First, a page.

REBECCA GORMAN O’NEILL TALKS ABOUT
Q: WHAT INSPIRED YOU TO WRITE THIS PLAY?
A: My father was a high school English teacher. He introduced me to the classics early on, and did so in a really understandable way: “The Raven,” for example, is a pretty good tracing of an anxiety attack. Poe was unique in the American Literature I studied growing up, in that the idea of the person of Poe (the archetypal brooding poet) was as compelling to people as his work. The number of times I saw his face on t-shirts, posters, and tattoos made me start to wonder, why? Why do so many people today feel like they can relate to Poe? Are our ideas about him true? If Poe were alive today, what would he think of that Poe Action Figure? So I learned a bit about his life, and I hope I have captured, in this portrayal of his life, answers to those questions.
Q: WHAT'S YOUR FAVORITE PART OR LINE IN THE PLAY? WHY?
A: The most poignant part of the play for me is the “writing scene” in which Poe is writing about immortal women as his wife lay dying in the next room. The most fun part to write was the scene in which Poe’s reading “The Raven,” and though he lets his mind wander, he continues speaking in rhyming trochaic octameter. The scariest part of the play for me is the last scene, on the train when Poe’s imagination finally turns on him.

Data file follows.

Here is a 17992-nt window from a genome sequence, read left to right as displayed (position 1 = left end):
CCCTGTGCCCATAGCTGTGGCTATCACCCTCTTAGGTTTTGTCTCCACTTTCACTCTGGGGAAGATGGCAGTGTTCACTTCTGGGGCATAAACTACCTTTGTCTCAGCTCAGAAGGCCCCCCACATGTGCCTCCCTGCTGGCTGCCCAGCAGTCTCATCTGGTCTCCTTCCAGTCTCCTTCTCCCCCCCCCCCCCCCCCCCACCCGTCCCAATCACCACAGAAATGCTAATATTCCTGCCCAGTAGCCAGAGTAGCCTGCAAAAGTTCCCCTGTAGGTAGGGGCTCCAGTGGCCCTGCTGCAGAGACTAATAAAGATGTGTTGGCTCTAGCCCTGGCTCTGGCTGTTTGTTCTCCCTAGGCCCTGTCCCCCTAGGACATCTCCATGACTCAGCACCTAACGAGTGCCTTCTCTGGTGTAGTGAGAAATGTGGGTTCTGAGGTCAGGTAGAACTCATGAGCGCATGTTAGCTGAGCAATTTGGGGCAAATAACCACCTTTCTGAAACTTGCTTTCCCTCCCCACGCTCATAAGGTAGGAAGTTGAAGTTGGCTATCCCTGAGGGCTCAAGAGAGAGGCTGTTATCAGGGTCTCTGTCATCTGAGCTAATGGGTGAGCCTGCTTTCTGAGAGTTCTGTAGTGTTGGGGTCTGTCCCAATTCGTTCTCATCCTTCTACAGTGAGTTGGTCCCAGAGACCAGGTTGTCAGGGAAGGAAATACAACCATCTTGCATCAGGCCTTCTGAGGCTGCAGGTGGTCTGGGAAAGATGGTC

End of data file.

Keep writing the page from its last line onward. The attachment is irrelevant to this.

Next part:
Q: TELL US A LITTLE ABOUT THE CHARACTERS THEMSELVES.
A: While this is certainly not a documentary, all of the named characters, to come extent, are based on real people in Poe’s life. The only exception is Merrill, who is a mash-up of three different “friends” of Poe. Even the Reviewers’ lines are based on actual reviews of Poe’s writing, one of which was from Mark Twain, who wasn’t very nice. As a playwright, I did take some liberties with the truth for the sake of the story, but the truth of Poe’s life was extremely rich and very fun material.
Q: WHAT DID YOU TRY TO ACHIEVE WITH THIS PLAY?
A: To me, Poe is like a celebrity that everyone has ideas about, but that no one really knows. I tried to show the differences and similarities between our ideas of Poe (sad and loving it) and the actual Poe (trying to find happiness). When we look at how we think of celebrities, sometimes not caring about what these real human people are actually like, we learn a great deal about ourselves. In Tell-Tale, I hope to explore this difference between imagination and truth: as we see this disconnect in Poe, we also recognize it in ourselves.
Q: DO YOU HAVE ANYTHING ELSE YOU'D LIKE TO ADD?
A: Poe seems to be a running theme in my writing for no reason I can figure. In college, friend asked to me to write a couple scenes for an opera about Poe; years later, another friend asked me to write a one-man-Poe show... It’s a strange world, and I think Poe would agree.